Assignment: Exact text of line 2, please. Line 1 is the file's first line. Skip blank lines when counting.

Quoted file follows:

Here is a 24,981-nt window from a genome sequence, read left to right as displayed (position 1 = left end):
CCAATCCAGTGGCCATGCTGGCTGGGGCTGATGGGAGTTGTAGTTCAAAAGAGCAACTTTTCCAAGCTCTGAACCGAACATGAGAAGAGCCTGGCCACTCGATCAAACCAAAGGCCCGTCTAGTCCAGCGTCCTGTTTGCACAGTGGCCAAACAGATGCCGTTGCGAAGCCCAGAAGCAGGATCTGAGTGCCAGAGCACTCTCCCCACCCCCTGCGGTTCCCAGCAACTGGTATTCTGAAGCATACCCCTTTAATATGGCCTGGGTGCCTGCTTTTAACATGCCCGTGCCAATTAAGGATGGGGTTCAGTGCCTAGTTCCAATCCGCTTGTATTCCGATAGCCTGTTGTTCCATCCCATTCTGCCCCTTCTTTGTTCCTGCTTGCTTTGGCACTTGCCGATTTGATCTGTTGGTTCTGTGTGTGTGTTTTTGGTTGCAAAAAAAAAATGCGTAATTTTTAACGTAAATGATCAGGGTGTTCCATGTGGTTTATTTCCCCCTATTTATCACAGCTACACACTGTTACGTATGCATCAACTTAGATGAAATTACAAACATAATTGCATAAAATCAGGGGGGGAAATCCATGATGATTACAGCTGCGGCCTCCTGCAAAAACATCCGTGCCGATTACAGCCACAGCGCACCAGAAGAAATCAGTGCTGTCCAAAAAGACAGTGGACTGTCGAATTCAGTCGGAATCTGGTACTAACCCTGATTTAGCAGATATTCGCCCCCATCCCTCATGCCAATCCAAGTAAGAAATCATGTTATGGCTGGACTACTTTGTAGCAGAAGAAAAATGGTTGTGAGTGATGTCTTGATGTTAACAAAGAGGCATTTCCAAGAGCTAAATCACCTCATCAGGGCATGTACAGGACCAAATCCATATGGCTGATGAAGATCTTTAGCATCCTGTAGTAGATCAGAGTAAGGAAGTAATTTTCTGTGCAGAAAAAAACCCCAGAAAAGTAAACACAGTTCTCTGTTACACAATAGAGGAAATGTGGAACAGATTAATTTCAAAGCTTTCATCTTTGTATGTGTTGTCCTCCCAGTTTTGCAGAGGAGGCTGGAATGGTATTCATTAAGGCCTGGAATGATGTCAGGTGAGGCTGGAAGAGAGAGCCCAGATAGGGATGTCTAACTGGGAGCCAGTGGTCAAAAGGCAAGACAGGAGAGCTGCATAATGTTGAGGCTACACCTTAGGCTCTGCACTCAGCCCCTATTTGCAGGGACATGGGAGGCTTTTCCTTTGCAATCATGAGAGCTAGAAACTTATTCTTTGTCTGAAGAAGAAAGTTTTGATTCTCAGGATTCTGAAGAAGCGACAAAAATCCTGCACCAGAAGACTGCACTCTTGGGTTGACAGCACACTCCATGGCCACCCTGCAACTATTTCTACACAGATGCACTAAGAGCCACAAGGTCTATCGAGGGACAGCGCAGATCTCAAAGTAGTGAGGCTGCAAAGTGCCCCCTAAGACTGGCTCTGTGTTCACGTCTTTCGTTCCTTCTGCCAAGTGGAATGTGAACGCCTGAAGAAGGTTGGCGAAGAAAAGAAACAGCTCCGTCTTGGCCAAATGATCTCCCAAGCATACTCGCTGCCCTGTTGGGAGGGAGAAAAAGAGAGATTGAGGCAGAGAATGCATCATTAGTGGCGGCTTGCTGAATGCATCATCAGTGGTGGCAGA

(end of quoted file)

CCAATCCAGTGGCCATGCTGGCTGGGGCTGATGGGAGTTGTAGTTCAAAAGAGCAACTTTTCCAAGCTCTGAACCGAACATGAGAAGAGCCTGGCCACTCGATCAAACCAAAGGCCCGTCTAGTCCAGCGTCCTGTTTGCACAGTGGCCAAACAGATGCCGTTGCGAAGCCCAGAAGCAGGATCTGAGTGCCAGAGCACTCTCCCCACCCCCTGCGGTTCCCAGCAACTGGTATTCTGAAGCATACCCCTTTAATATGGCCTGGGTGCCTGCTTTTAACATGCCCGTGCCAATTAAGGATGGGGTTCAGTGCCTAGTTCCAATCCGCTTGTATTCCGATAGCCTGTTGTTCCATCCCATTCTGCCCCTTCTTTGTTCCTGCTTGCTTTGGCACTTGCCGATTTGATCTGTTGGTTCTGTGTGTGTGTTTTTGGTTGCAAAAAAAAAATGCGTAATTTTTAACGTAAATGATCAGGGTGTTCCATGTGGTTTATTTCCCCCTATTTATCACAGCTACACACTGTTACGTATGCATCAACTTAGATGAAATTACAAACATAATTGCATAAAATCAGGGGGGGAAATCCATGATGATTACAGCTGCGGCCTCCTGCAAAAACATCCGTGCCGATTACAGCCACAGCGCACCAGAAGAAATCAGTGCTGTCCAAAAAGACAGTGGACTGTCGAATTCAGTCGGAATCTGGTACTAACCCTGATTTAGCAGATATTCGCCCCCATCCCTCATGCCAATCCAAGTAAGAAATCATGTTATGGCTGGACTACTTTGTAGCAGAAGAAAAATGGTTGTGAGTGATGTCTTGATGTTAACAAAGAGGCATTTCCAAGAGCTAAATCACCTCATCAGGGCATGTACAGGACCAAATCCATATGGCTGATGAAGATCTTTAGCATCCTGTAGTAGATCAGAGTAAGGAAGTAATTTTCTGTGCAGAAAAAAACCCCAGAAAAGTAAACACAGTTCTCTGTTACACAATAGAGGAAATGTGGAACAGATTAATTTCAAAGCTTTCATCTTTGTATGTGTTGTCCTCCCAGTTTTGCAGAGGAGGCTGGAATGGTATTCATTAAGGCCTGGAATGATGTCAGGTGAGGCTGGAAGAGAGAGCCCAGATAGGGATGTCTAACTGGGAGCCAGTGGTCAAAAGGCAAGACAGGAGAGCTGCATAATGTTGAGGCTACACCTTAGGCTCTGCACTCAGCCCCTATTTGCAGGGACATGGGAGGCTTTTCCTTTGCAATCATGAGAGCTAGAAACTTATTCTTTGTCTGAAGAAGAAAGTTTTGATTCTCAGGATTCTGAAGAAGCGACAAAAATCCTGCACCAGAAGACTGCACTCTTGGGTTGACAGCACACTCCATGGCCACCCTGCAACTATTTCTACACAGATGCACTAAGAGCCACAAGGTCTATCGAGGGACAGCGCAGATCTCAAAGTAGTGAGGCTGCAAAGTGCCCCCTAAGACTGGCTCTGTGTTCACGTCTTTCGTTCCTTCTGCCAAGTGGAATGTGAACGCCTGAAGAAGGTTGGCGAAGAAAAGAAACAGCTCCGTCTTGGCCAAATGATCTCCCAAGCATACTCGCTGCCCTGTTGGGAGGGAGAAAAAGAGAGATTGAGGCAGAGAATGCATCATTAGTGGCGGCTTGCTGAATGCATCATCAGTGGTGGCAGA